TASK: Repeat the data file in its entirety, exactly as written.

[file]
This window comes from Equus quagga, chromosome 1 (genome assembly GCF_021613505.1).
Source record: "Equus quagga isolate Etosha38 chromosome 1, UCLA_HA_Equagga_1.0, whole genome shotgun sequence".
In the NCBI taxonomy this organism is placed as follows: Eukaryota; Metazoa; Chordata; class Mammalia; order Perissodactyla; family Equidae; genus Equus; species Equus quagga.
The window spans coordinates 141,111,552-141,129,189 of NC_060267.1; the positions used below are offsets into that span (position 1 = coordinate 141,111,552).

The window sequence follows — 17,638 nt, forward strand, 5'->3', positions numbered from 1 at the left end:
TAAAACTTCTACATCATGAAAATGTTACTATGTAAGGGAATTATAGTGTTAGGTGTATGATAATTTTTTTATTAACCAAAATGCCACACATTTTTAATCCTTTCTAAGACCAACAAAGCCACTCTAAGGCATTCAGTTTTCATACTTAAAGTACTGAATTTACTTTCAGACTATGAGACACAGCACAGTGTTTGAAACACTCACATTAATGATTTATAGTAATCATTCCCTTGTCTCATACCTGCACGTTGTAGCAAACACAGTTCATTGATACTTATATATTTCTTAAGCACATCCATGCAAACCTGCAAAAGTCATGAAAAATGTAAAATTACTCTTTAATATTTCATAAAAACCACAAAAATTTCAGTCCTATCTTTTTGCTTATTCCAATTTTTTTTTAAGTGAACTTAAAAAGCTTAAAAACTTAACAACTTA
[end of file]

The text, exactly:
This window comes from Equus quagga, chromosome 1 (genome assembly GCF_021613505.1).
Source record: "Equus quagga isolate Etosha38 chromosome 1, UCLA_HA_Equagga_1.0, whole genome shotgun sequence".
In the NCBI taxonomy this organism is placed as follows: Eukaryota; Metazoa; Chordata; class Mammalia; order Perissodactyla; family Equidae; genus Equus; species Equus quagga.
The window spans coordinates 141,111,552-141,129,189 of NC_060267.1; the positions used below are offsets into that span (position 1 = coordinate 141,111,552).

The window sequence follows — 17,638 nt, forward strand, 5'->3', positions numbered from 1 at the left end:
TAAAACTTCTACATCATGAAAATGTTACTATGTAAGGGAATTATAGTGTTAGGTGTATGATAATTTTTTTATTAACCAAAATGCCACACATTTTTAATCCTTTCTAAGACCAACAAAGCCACTCTAAGGCATTCAGTTTTCATACTTAAAGTACTGAATTTACTTTCAGACTATGAGACACAGCACAGTGTTTGAAACACTCACATTAATGATTTATAGTAATCATTCCCTTGTCTCATACCTGCACGTTGTAGCAAACACAGTTCATTGATACTTATATATTTCTTAAGCACATCCATGCAAACCTGCAAAAGTCATGAAAAATGTAAAATTACTCTTTAATATTTCATAAAAACCACAAAAATTTCAGTCCTATCTTTTTGCTTATTCCAATTTTTTTTTAAGTGAACTTAAAAAGCTTAAAAACTTAACAACTTA